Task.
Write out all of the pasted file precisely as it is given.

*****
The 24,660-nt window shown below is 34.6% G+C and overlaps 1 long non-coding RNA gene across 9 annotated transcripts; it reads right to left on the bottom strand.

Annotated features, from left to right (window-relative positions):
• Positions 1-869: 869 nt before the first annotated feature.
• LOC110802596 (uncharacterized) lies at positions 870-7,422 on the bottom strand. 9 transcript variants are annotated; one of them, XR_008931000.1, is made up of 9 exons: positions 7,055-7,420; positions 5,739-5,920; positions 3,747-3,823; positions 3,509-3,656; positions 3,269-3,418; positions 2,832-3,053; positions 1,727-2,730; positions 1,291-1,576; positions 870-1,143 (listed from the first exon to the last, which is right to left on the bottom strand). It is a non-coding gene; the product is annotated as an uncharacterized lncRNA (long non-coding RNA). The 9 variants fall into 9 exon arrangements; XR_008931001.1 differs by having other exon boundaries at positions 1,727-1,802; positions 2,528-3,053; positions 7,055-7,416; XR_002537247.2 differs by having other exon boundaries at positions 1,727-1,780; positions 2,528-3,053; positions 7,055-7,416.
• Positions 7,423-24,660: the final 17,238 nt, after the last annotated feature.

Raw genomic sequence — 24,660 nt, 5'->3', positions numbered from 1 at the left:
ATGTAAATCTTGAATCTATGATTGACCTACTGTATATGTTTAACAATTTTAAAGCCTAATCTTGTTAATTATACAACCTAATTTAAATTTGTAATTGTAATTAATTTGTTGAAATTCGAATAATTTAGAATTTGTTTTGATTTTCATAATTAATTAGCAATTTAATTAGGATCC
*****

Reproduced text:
The 24,660-nt window shown below is 34.6% G+C and overlaps 1 long non-coding RNA gene across 9 annotated transcripts; it reads right to left on the bottom strand.

Annotated features, from left to right (window-relative positions):
• Positions 1-869: 869 nt before the first annotated feature.
• LOC110802596 (uncharacterized) lies at positions 870-7,422 on the bottom strand. 9 transcript variants are annotated; one of them, XR_008931000.1, is made up of 9 exons: positions 7,055-7,420; positions 5,739-5,920; positions 3,747-3,823; positions 3,509-3,656; positions 3,269-3,418; positions 2,832-3,053; positions 1,727-2,730; positions 1,291-1,576; positions 870-1,143 (listed from the first exon to the last, which is right to left on the bottom strand). It is a non-coding gene; the product is annotated as an uncharacterized lncRNA (long non-coding RNA). The 9 variants fall into 9 exon arrangements; XR_008931001.1 differs by having other exon boundaries at positions 1,727-1,802; positions 2,528-3,053; positions 7,055-7,416; XR_002537247.2 differs by having other exon boundaries at positions 1,727-1,780; positions 2,528-3,053; positions 7,055-7,416.
• Positions 7,423-24,660: the final 17,238 nt, after the last annotated feature.

Raw genomic sequence — 24,660 nt, 5'->3', positions numbered from 1 at the left:
ATGTAAATCTTGAATCTATGATTGACCTACTGTATATGTTTAACAATTTTAAAGCCTAATCTTGTTAATTATACAACCTAATTTAAATTTGTAATTGTAATTAATTTGTTGAAATTCGAATAATTTAGAATTTGTTTTGATTTTCATAATTAATTAGCAATTTAATTAGGATCC